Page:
By Tim Ghianni
NASHVILLE, Tennessee (Reuters) - Communities across the middle of the country cleaned up on Thursday from more tornadoes, high winds and hail after another stormy night, and the wave of damaging weather was heading east.
In Joplin, Missouri, where a massive tornado on Sunday devastated the city of 50,000, frustration was growing that people were still unaccounted for and some bodies had not been identified.
At least 125 died in the Joplin storm and more than 900 were injured at last count. Search crews were still looking for victims in the miles of rubble left by the tornado, which packed winds of 200 miles an hour.
The storms in the nation's midsection overnight did not result in any new fatalities, according to emergency officials. But the National Weather Service map of severe weather counted at least 81 reports of tornadoes and severe weather over the last 24 hours across at least 11 states.
An apparent tornado tore through the city of Smithville, Tenn. early Thursday, and two other tornadoes hit the city of Bedford, Indiana Wednesday night, according to local officials. No deaths or serious injuries were reported.
"It was pretty devastating," said Valerie Luchauer, emergency management director in Bedford. Four homes and one business were destroyed and ten other homes were damaged.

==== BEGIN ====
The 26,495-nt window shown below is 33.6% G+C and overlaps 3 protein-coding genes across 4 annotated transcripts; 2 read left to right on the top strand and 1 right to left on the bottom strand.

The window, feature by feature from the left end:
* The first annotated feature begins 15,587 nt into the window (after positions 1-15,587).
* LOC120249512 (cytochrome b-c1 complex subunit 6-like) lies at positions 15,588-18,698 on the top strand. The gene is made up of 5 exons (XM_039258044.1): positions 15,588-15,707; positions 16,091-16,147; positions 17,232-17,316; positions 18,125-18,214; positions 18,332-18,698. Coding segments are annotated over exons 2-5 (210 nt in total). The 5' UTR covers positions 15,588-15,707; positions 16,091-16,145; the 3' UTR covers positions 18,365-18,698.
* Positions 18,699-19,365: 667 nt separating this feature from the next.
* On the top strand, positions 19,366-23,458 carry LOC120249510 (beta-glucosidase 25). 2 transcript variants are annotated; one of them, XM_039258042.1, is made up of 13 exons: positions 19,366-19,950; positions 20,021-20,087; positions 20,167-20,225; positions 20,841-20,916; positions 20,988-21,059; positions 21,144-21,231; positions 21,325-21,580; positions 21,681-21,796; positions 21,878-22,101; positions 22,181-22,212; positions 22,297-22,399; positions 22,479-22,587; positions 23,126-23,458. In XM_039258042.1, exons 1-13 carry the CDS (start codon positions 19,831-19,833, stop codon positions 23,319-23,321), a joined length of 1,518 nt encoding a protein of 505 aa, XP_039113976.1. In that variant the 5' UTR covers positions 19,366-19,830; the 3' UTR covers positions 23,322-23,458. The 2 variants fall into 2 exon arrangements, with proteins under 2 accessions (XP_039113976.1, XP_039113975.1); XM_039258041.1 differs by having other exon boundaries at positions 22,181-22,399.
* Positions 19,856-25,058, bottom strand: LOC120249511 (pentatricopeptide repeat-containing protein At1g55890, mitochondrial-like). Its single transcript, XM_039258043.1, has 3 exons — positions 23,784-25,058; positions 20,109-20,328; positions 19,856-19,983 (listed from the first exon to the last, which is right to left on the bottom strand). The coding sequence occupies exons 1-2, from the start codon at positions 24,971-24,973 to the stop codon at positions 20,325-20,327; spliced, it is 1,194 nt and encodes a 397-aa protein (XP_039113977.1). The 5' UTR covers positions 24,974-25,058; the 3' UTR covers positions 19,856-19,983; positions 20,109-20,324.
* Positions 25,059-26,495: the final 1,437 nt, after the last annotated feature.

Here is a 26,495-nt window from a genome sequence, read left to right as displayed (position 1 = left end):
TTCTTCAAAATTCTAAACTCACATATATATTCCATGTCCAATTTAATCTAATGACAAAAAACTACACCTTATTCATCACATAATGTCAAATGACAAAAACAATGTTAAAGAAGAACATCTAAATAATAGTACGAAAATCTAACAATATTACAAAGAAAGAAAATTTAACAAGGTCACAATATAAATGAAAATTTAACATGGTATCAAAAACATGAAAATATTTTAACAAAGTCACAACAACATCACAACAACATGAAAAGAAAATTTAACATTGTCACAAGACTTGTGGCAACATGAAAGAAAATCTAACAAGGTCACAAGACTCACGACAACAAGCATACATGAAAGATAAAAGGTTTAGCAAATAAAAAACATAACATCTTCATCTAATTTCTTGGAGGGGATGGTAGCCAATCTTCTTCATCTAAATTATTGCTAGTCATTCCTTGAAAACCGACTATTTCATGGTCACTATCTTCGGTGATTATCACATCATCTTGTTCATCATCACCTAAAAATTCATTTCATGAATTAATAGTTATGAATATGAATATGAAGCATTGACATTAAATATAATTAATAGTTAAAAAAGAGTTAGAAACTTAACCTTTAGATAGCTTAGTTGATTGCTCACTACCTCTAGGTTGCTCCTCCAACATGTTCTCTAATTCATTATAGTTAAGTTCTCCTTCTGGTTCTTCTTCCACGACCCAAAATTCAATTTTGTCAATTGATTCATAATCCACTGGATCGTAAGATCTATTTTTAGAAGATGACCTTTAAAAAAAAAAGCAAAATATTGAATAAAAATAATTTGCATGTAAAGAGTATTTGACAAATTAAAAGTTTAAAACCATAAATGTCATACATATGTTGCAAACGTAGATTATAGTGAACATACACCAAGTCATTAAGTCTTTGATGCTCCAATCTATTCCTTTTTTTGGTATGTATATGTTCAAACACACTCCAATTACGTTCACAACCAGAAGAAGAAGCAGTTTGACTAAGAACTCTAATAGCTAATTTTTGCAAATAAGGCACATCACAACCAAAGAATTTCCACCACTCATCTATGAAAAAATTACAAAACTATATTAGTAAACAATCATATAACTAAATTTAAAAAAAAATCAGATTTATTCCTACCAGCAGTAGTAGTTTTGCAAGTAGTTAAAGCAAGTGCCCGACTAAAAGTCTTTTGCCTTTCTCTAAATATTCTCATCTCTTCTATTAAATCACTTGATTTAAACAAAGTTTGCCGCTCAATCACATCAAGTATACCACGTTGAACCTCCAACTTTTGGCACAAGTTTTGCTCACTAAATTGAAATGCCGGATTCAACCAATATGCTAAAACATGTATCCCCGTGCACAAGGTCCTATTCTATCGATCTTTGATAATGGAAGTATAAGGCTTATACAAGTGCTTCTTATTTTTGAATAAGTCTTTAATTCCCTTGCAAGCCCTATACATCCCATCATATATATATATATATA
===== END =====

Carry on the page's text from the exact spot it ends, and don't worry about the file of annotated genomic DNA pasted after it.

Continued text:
Severe thunderstorms are possible Friday across the country with damaging wind gusts, hail, and isolated tornadoes. The forecast of possible severe thunderstorms stretches from southeast Montana in the West to the Florida Panhandle in the south and then east to northern Vermont, according to weather.com.
In Smithville, a city about 70 miles southeast of Nashville. a market and a gas station were blown away, and a restaurant was severely damaged, according to Mayor Taft Hendrixson. He said the storm hit at about 1 a.m. local time and emergency officials have been going door-to-door to check on people, especially the elderly.
"But we were lucky," Hendrixson said. "It could have been a whole lot worse if it had stayed on the ground longer."
One Tennessee emergency services worker was injured by a lightning strike. The National Weather Service meteorologist Brittney Whitehead in Nashville also reported tree and power lines down and many houses damaged across the state.
In Illinois, the state's Emergency Management Agency received reports of tornadoes overnight, but was not aware of anything really severe, according to spokeswoman Patti Thompson.
In Louisiana, a tornado was reported by law enforcement near Farmersville near the Arkansas line Wednesday night. A tornado touched down in late afternoon in Oil Trough, a small town in eastern Arkansas, causing moderate damage to some homes but no reported injuries, according to the Arkansas Department of Emergency Management.
There also were reports of downed trees and power lines in northwest Mississippi and Louisiana, but no reports of injuries, local officials said.
This year has seen an unusually high number of tornadoes, with 1,168 as of May 22, compared to an average of about 671 by this time, according to Joshua Wurman, president of the Center for Severe Weather Research in Boulder, Colorado.
The U.S. is on pace to break the record for deaths from tornadoes this season, the National Weather Service has said.
(Writing by Mary Wisniewski; Reporting by Tim Ghianni, Suzi Parker, Susan Guyett, Colleen Jenkins, Kathy Finn and Corrie MacLaggan; Editing by Greg McCune)